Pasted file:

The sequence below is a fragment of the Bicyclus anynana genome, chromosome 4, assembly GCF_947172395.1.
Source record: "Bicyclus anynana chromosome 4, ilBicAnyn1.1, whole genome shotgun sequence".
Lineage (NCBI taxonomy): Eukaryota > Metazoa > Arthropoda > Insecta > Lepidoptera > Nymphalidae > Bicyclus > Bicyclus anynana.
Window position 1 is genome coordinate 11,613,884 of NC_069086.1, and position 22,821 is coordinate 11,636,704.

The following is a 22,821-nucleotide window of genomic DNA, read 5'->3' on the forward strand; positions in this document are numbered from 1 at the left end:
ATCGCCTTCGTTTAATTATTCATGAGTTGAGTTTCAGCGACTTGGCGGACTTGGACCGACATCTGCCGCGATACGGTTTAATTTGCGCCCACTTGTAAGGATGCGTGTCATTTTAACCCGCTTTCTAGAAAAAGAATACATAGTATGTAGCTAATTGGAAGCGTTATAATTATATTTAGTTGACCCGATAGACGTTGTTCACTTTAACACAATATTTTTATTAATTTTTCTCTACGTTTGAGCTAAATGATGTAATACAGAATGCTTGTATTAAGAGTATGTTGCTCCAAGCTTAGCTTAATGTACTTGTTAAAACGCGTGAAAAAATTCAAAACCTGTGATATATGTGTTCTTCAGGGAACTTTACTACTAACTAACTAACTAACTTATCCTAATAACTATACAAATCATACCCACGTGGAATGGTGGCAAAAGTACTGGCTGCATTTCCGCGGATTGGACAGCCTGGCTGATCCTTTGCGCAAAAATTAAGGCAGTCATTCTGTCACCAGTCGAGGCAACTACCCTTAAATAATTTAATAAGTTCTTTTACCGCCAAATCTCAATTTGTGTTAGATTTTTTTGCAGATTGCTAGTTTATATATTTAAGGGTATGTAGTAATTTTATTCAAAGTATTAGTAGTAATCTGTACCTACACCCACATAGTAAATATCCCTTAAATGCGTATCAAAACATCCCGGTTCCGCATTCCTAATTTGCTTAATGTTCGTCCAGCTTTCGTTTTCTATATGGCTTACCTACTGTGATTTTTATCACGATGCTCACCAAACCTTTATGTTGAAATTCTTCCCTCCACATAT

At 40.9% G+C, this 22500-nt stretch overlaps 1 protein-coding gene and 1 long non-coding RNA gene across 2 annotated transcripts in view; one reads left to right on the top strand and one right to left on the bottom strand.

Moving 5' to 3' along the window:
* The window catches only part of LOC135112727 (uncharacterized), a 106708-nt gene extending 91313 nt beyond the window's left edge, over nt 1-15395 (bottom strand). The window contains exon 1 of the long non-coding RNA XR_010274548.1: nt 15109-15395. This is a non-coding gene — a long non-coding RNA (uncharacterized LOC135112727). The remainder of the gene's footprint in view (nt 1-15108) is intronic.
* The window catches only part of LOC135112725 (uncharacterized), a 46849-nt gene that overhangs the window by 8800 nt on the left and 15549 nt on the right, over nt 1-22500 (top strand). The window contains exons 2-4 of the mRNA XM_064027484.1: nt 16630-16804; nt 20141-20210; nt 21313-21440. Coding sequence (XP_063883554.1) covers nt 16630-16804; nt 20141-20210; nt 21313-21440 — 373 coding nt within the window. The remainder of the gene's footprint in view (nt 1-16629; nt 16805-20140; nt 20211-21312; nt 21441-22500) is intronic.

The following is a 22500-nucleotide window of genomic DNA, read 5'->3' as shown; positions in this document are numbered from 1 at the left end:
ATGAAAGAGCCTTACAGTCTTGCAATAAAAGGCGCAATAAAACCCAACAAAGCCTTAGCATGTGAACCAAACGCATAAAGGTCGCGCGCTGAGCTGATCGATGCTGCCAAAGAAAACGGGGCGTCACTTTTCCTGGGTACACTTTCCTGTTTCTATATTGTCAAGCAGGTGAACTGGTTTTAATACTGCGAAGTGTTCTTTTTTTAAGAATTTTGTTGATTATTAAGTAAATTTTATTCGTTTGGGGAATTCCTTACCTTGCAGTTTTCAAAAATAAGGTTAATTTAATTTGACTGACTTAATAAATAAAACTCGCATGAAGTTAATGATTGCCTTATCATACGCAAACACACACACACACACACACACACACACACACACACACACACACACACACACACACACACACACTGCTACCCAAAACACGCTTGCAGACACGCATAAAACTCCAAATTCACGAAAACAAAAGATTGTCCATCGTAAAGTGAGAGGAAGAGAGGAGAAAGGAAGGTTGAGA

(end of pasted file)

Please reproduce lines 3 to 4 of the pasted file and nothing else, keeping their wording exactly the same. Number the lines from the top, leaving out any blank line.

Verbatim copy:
Lineage (NCBI taxonomy): Eukaryota > Metazoa > Arthropoda > Insecta > Lepidoptera > Nymphalidae > Bicyclus > Bicyclus anynana.
Window position 1 is genome coordinate 11,613,884 of NC_069086.1, and position 22,821 is coordinate 11,636,704.